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I am trying to understand the definition of "Prefix free", but I do not understand the definition nor the example that wikipedia provides. I was hoping for clarification. Below is an excerpt from wikipedia (

"A prefix code is a type of code system (typically a variable-length code) distinguished by its possession of the "prefix property"; which states that there is no valid code word in the system that is a prefix (start) of any other valid code word in the set. For example, a code with code words {9, 59, 55} has the prefix property; a code consisting of {9, 5, 59, 55} does not, because "5" is a prefix of both "59" and "55". With a prefix code, a receiver can identify each word without requiring a special marker between words."

I do not understand the prefix property, nor do I understand why the first set satisfies the prefix property and the second fails it, since both sets have "59" and "55" as elements in the set.

Could someone explain the prefix property, explain the example I am confused about and provide another example?

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Yes, but $5$ is not a member of the first set, so there is no risk of confusion there. – Zhen Lin Aug 9 '11 at 0:37
The prefix property is a property of an entire set of code words. The first set satisfies it because $9$ is not a prefix of either $59$ or $55$, and the second doesn't because $5$ is a prefix of both $59$ and $55$. – Qiaochu Yuan Aug 9 '11 at 0:43
Would this be an example of a set that does not satisfy the prefix free property {5,7,77,89}? Would this be an example of a set that does satisfy the prefix free property {5,7,67, 89}? If so, then I believe I understand the definition and example now. – Quaternary Aug 9 '11 at 0:48
Yes on both counts. – Qiaochu Yuan Aug 9 '11 at 0:57
Cool, thanks guys for the clarification! – Quaternary Aug 9 '11 at 0:58
up vote 8 down vote accepted

Suppose we have a simple code consisting of the three words cat, catapult, and camel.

This set of codewords is not prefix-free, because a (whole) codeword, namely cat, is also a prefix of another codeword.

Here is a (fake) illustration of the problem this can cause. Suppose that cat encodes "run like h***", catapult encodes "having a good time", and "catenary" encodes "when's dinner?".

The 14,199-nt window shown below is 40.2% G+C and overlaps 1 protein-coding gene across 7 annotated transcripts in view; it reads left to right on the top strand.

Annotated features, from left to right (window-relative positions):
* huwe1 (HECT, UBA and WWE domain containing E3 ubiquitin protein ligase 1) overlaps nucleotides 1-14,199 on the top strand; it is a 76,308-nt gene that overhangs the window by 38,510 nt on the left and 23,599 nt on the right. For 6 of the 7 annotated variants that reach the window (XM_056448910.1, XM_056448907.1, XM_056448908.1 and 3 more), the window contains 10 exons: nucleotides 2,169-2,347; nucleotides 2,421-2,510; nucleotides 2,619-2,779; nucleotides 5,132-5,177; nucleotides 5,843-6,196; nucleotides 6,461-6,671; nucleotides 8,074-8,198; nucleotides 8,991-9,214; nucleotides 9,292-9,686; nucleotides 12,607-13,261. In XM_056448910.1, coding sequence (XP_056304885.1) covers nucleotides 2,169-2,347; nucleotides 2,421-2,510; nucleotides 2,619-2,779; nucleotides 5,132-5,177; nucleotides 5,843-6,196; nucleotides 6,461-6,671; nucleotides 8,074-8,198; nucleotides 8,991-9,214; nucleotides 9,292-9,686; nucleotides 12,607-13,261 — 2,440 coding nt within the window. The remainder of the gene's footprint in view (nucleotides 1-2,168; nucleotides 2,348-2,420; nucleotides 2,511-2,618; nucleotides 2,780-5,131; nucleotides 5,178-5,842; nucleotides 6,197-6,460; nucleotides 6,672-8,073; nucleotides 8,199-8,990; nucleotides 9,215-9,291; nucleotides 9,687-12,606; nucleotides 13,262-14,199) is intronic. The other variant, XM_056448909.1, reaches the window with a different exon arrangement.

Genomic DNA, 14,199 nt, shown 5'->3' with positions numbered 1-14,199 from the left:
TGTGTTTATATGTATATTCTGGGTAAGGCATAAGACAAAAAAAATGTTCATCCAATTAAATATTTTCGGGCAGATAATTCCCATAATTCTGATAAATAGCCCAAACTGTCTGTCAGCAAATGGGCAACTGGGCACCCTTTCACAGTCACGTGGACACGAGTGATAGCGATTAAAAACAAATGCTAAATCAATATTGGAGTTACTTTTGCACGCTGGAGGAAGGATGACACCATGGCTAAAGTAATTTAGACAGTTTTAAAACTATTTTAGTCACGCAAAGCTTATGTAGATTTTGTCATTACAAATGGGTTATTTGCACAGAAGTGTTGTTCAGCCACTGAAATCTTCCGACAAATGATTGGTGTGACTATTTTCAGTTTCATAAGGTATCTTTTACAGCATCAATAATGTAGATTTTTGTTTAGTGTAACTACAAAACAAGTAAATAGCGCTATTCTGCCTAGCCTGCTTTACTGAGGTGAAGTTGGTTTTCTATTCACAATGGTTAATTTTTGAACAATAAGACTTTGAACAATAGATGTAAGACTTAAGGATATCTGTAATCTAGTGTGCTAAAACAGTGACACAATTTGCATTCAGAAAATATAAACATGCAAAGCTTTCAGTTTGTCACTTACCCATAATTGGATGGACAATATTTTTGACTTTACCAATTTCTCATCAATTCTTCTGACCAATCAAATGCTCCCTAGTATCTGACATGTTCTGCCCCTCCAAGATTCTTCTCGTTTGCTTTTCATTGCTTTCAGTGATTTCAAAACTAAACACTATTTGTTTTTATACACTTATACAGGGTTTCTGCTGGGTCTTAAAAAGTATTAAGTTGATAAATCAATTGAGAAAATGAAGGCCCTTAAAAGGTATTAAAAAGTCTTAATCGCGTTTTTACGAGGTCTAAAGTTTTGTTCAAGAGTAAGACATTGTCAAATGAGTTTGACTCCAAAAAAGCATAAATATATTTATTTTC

Imagine now that codewords come in kind of slowly, letter by letter. If you get the letters $$\text{c$\qquad$ a$\qquad$ t}$$ you don't know what to do, this might be the complete message, so you better stop staring at the computer screen and get out of there fast, or maybe it is the beginning of another codeword, and you better wait.

Suppose by contrast that the only codewords are catch, catapult, catenary, and catamount. This collection of codewords is prefix-free, since no (whole) codeword is the beginning part of another codeword. If $$\text{c$\qquad$ a$\qquad$ t} \qquad\qquad \text{or even} \qquad\qquad \text{c$\qquad$ a$\qquad$ t$\qquad$a}$$ comes in, you know you have to wait in order to get the message.

At a more programming level, suppose that letters come in in a steady stream, not separated into codewords. You want to be able to separate this stream of letters into codewords "on the fly."

If both cat and catapult are codewords, if you see cat you can't make the decision until you see the next letter. That's why the first example is not prefix-free.

In the second example, there is no problem, if you see cat, you know it is not in the codeword list, so you wait for the rest.

Comment: There are some good reasons to use variable-length codes. For example, suppose that our messages overwhelmingly consist of numerical information, with very brief pieces of text. Then it can increase throughput a lot to encode digits as very short bit strings, and letters of the alphabet as longer bit strings.

In a language meant to be interpreted by a computer, it is often convenient to have the prefix-free property, because it can mean that we can use a simpler parser. A parser that has to do a fair amount of "looking ahead" in order to interpret a string decreases efficiency.

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Excellent response. – Quaternary Aug 10 '11 at 4:08

An example of a non-prefix-free set of codewords for which the boundary between words can't be determined is the set $\{\text{cat}, \text{catsup}, \text{supply}, \text{ply}\}$. If we get the message $\text{catsupply}$ we can't tell if it means $\text{cat supply}$ or $\text{catsup ply}$.

The issues with André Nicolas's examples are caused by the set of some messages formed by concatenating codewords not being prefix-free, which is different than whether or not the set of codewords itself is. It is possible for either property to hold without the other, or both, or neither, depending on which concatenations of codewords are considered to be valid messages. For example, we could add a codeword $\text{endoftransmission}$ and require that every message end with it, and with that definition of "message" the set of messages constructed from the codewords $\{\text{cat},\text{catapult},\text{endoftransmission}\}$ is prefix-free even though the set of codewords itself is not. Alternatively, the set of codewords $\{\text{a}, \text{b}\}$ is prefix-free, but we need some restrictions on what constitutes a message for the set of messages to be prefix-free, because $\text{aa}$ and $\text{a}$ cannot both be messages.

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